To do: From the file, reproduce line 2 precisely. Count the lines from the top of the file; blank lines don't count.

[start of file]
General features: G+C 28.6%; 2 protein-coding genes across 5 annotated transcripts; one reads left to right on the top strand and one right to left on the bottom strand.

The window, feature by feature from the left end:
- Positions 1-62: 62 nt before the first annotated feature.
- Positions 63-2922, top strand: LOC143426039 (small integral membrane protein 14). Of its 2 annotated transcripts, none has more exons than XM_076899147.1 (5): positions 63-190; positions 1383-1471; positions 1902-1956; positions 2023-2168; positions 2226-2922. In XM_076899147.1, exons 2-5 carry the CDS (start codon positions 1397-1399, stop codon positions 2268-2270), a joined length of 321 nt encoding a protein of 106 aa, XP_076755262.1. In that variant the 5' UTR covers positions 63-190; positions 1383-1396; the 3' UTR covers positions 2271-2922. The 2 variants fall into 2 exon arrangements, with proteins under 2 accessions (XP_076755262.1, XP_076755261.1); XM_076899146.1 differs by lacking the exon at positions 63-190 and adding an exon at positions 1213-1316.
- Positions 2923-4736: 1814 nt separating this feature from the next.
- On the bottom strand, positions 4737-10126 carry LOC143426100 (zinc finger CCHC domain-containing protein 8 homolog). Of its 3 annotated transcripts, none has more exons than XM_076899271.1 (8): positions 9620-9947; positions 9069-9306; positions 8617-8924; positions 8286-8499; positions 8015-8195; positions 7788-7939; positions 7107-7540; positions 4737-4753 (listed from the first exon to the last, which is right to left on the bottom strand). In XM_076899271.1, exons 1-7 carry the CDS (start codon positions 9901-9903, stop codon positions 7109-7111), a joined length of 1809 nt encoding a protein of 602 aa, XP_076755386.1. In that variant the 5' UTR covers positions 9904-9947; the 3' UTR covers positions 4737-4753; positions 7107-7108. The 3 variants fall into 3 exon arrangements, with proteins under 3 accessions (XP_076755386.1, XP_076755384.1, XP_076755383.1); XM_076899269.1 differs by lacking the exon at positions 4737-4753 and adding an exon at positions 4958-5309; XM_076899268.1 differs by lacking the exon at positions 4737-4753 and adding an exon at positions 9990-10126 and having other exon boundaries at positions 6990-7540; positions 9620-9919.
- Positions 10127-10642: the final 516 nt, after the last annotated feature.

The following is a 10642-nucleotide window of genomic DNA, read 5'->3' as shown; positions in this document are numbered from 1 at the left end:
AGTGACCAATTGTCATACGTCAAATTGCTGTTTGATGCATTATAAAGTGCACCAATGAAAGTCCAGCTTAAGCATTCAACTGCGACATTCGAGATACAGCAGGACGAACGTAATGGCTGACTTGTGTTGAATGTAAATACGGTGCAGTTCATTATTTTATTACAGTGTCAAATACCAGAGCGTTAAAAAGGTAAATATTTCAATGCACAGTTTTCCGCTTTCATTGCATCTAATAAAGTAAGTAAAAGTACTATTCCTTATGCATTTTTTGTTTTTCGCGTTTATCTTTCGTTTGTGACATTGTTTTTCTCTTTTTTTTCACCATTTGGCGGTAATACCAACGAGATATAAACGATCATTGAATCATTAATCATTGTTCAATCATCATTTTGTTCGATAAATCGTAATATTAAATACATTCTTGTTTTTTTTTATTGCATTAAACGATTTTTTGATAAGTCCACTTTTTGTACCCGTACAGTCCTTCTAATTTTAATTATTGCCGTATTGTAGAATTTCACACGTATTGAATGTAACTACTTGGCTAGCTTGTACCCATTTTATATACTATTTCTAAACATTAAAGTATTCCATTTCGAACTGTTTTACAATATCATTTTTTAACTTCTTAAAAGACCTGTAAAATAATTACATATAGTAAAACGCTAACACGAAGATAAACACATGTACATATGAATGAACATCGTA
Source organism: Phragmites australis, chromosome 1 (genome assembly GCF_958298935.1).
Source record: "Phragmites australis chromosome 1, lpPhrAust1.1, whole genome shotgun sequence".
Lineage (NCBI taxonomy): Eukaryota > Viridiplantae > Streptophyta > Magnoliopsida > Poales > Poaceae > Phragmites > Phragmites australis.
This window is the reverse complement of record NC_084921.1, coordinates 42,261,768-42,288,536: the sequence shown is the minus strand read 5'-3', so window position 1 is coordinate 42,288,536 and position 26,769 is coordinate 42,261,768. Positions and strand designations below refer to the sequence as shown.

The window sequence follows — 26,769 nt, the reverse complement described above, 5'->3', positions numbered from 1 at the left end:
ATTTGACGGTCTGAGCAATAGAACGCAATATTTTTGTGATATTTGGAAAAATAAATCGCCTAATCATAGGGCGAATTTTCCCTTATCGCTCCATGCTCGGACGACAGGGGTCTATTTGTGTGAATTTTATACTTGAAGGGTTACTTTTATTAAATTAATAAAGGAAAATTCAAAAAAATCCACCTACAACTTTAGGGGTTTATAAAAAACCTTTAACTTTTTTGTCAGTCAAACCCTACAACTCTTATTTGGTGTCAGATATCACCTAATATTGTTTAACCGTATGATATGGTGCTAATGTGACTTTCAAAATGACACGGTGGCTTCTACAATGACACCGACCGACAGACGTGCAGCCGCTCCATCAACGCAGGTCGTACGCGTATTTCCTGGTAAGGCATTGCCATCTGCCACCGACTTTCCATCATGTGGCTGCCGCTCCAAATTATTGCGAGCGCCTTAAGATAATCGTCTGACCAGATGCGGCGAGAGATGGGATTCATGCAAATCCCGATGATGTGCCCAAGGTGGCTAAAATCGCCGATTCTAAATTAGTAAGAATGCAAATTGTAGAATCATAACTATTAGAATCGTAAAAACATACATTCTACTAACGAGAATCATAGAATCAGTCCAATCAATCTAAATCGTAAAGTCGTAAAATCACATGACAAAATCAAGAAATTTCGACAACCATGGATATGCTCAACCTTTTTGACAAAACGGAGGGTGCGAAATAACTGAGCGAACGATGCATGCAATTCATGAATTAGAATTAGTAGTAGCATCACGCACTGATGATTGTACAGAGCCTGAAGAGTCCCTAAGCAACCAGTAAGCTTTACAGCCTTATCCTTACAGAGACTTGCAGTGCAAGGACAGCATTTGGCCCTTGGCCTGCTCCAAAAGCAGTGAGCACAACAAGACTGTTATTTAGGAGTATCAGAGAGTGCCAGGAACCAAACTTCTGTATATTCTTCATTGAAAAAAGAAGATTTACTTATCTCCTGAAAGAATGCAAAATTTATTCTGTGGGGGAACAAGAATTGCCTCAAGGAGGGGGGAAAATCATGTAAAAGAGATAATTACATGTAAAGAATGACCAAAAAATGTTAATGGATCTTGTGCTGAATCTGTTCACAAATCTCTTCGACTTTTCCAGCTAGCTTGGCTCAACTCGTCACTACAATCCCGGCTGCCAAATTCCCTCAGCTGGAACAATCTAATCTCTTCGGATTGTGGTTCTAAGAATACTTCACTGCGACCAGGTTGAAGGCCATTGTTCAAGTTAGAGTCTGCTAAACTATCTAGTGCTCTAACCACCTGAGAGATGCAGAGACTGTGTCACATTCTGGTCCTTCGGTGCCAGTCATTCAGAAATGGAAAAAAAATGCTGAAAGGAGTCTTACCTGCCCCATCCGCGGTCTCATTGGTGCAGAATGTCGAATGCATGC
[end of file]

The window, feature by feature from the left end: